Friday, September 25, 2009

Don't Let Entertainment Get in the Way of Having Fun

When did fun transform into work?

Once, video games were always, without question, a fun diversion. Sure, I'd run into frustration sometimes with an aggravating boss or a task with unclear objectives (still talking about video games here, not work), but there was always this unspoken guarantee that every video game I played was unequivocably fun and worth the effort to play.

When did that change?

Atari joystickIn retrospect, I may have been spoiled by some truly outstanding games during my childhood. My first exposure to video games was on an Atari 2600 with some classic games such as Frogger and Combat, and things only got better from there.

I grew up with some of the best RPGs ever made--Chrono Trigger, Super Mario RPG, and EarthBound. I honed my platforming skills on Super Mario Bros. 3, Super Metroid, Donkey Kong Country, and the best of the classic Mega Man games. For over a decade, there were no bad games in my library, except for E.T. the Extra-Terrestrial, which I assure you was not my decision to buy.

That's not to say that I never played a bad game. I tried out plenty of video games at other peoples' houses, and I borrowed or rented a few from time to time. However, at the time, it was very easy to identify a game I didn't like. If I wasn't having fun in the first five or ten minutes, I gave it up. If I got halfway through the game and found that it became far too difficult or ceased to offer anything new, I would simply stop playing without a second thought.

If a game wasn't fun, I'd switch to another game. Plain and simple.

Not so plain and simple now, though.

Perhaps there's a glossy sheen of nostalgia that coats all my childhood memories, but I'm fairly certain that, until around the the turn of the century, video games (and movies, for that matter) were either good or bad. Either you liked them or you didn't; the most complicated things ever got was when you kinda liked them or kinda disliked them.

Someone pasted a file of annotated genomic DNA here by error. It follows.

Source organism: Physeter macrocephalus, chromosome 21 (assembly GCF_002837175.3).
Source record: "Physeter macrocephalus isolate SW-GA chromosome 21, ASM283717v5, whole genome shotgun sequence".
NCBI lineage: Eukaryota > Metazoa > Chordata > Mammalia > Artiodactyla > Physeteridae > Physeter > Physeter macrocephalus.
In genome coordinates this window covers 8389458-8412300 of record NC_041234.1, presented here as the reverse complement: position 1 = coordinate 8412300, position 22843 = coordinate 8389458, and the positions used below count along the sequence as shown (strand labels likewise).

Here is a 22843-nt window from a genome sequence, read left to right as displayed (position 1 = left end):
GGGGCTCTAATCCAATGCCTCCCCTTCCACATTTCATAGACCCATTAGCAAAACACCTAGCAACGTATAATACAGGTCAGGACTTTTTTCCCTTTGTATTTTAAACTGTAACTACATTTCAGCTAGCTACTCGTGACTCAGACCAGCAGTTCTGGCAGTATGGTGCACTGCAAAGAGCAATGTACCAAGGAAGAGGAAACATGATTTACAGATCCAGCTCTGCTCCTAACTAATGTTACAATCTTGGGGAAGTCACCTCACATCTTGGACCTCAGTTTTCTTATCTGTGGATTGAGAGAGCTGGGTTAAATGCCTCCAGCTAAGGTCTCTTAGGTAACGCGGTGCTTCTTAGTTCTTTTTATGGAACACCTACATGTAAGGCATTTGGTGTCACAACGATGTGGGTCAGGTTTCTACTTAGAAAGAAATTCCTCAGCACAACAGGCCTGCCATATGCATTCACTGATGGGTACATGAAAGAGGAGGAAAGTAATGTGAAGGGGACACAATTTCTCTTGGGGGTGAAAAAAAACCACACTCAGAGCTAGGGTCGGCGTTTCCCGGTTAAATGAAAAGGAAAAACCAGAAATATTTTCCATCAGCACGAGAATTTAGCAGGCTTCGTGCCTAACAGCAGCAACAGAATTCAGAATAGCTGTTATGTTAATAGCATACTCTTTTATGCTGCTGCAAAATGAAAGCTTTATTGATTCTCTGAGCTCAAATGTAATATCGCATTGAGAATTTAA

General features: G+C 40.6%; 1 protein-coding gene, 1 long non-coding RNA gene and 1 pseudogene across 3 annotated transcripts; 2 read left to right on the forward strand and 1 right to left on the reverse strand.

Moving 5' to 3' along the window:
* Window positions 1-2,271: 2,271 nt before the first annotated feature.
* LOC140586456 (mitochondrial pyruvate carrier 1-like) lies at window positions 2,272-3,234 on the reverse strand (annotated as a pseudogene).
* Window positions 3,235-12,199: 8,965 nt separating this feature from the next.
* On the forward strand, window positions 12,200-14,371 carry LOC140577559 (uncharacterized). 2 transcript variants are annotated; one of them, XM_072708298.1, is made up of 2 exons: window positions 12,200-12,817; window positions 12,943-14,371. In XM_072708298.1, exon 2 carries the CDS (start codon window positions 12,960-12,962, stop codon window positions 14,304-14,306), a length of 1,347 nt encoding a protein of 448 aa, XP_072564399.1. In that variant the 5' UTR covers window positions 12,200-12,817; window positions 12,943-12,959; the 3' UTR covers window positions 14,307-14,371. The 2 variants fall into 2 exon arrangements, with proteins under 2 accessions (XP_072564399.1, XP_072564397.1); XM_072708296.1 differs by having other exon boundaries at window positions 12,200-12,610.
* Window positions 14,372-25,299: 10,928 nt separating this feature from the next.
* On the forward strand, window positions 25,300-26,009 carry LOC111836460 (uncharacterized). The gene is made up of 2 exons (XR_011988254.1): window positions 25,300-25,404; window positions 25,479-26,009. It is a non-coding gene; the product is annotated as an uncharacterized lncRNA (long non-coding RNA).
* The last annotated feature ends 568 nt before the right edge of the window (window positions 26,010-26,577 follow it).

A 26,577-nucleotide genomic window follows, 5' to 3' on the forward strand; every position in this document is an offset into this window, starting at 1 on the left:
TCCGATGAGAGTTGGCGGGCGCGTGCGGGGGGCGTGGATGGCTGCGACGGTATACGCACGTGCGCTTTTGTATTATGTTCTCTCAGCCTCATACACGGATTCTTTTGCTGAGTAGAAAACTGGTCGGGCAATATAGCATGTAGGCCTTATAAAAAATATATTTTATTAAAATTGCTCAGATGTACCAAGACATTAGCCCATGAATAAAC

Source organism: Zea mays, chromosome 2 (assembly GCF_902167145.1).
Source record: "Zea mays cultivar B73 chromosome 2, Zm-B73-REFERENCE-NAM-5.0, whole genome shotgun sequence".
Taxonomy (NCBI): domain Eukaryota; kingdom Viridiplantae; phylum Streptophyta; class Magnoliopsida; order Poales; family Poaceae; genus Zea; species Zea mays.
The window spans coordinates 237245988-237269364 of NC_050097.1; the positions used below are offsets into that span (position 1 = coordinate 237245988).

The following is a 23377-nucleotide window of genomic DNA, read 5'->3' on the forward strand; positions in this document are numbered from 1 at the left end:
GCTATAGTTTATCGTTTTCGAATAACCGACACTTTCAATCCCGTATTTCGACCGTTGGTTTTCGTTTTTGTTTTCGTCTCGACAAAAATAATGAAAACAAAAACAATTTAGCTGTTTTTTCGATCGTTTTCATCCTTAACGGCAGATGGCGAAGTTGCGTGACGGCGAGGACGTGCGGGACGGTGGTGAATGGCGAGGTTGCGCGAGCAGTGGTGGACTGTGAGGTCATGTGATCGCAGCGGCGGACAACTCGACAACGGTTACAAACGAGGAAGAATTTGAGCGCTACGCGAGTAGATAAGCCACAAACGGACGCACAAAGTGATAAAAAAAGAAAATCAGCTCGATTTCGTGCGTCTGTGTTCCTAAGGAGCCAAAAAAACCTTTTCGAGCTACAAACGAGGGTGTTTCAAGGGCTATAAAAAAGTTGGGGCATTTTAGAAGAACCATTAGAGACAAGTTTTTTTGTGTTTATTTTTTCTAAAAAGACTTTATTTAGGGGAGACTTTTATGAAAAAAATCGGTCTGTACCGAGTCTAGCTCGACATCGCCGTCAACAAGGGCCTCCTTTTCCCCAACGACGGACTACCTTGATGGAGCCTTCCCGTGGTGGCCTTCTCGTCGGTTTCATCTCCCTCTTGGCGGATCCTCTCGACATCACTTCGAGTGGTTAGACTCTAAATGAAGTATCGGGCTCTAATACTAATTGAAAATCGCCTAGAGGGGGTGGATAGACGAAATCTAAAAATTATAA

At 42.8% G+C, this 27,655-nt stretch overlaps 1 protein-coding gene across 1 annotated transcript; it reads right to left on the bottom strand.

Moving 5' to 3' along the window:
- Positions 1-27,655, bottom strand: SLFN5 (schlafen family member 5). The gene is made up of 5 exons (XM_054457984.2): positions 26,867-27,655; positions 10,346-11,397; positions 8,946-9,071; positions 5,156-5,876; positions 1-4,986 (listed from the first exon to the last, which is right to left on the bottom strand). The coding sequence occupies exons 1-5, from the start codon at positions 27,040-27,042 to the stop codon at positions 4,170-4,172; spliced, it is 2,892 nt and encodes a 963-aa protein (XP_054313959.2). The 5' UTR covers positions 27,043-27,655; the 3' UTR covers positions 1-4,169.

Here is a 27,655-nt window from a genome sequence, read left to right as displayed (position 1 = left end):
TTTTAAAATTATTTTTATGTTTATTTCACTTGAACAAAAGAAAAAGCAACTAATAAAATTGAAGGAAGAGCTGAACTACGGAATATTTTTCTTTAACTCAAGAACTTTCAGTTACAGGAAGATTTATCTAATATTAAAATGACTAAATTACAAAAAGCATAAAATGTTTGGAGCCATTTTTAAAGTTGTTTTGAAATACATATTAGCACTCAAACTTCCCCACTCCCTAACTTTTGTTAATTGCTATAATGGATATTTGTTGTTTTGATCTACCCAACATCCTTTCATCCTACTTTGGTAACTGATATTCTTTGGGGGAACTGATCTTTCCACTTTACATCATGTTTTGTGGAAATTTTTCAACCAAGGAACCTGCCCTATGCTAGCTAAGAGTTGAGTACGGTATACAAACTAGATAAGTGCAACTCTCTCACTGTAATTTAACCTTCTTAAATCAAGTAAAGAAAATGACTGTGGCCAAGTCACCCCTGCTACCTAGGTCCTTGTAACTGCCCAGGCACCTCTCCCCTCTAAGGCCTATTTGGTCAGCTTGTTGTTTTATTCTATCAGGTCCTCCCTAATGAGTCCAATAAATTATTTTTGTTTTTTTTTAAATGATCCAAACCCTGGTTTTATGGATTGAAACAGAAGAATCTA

Name any video game or movie made before, say, 1998, and I can give you a one-sentence summary of my feelings toward it. Invasion of the Body Snatchers? Interesting, but it lost my attention because it went on longer than necessary and didn't have enough music. Bionic Commando? Extremely fun... if you can get over the extreme difficulty.

See? Easy. Modern movies and video games, however, aren't as easily classified. To summarize my feelings toward Final Fantasy VIII, for example, I'd need at least a paragraph to cover the most fundamental details. Even then, I couldn't flat-out say that I liked or disliked the game. Heck, I couldn't even declare indifference, because some parts I really enjoyed, and other parts were really atrocious, and those two don't cancel each other out to equal indifference.

Final Fantasy 8 - Squall is indifferentSame deal with Indiana Jones and the Kingdom of the Crystal Skull; I have strong feelings both positive and negative toward the film, but I can't condense them into a single sentence and still feel satisfied that the full essence of my opinion has been expressed.

"I enjoyed parts of the film, but too many scenes were too preposterous to believe, even for an Indiana Jones movie, and the ending didn't feel quite right, and the whole deal with the aliens that weren't really aliens was never developed well enough and raised more questions than it answered, and I feel like Last Crusade was the perfect place to end the series, and this one just..."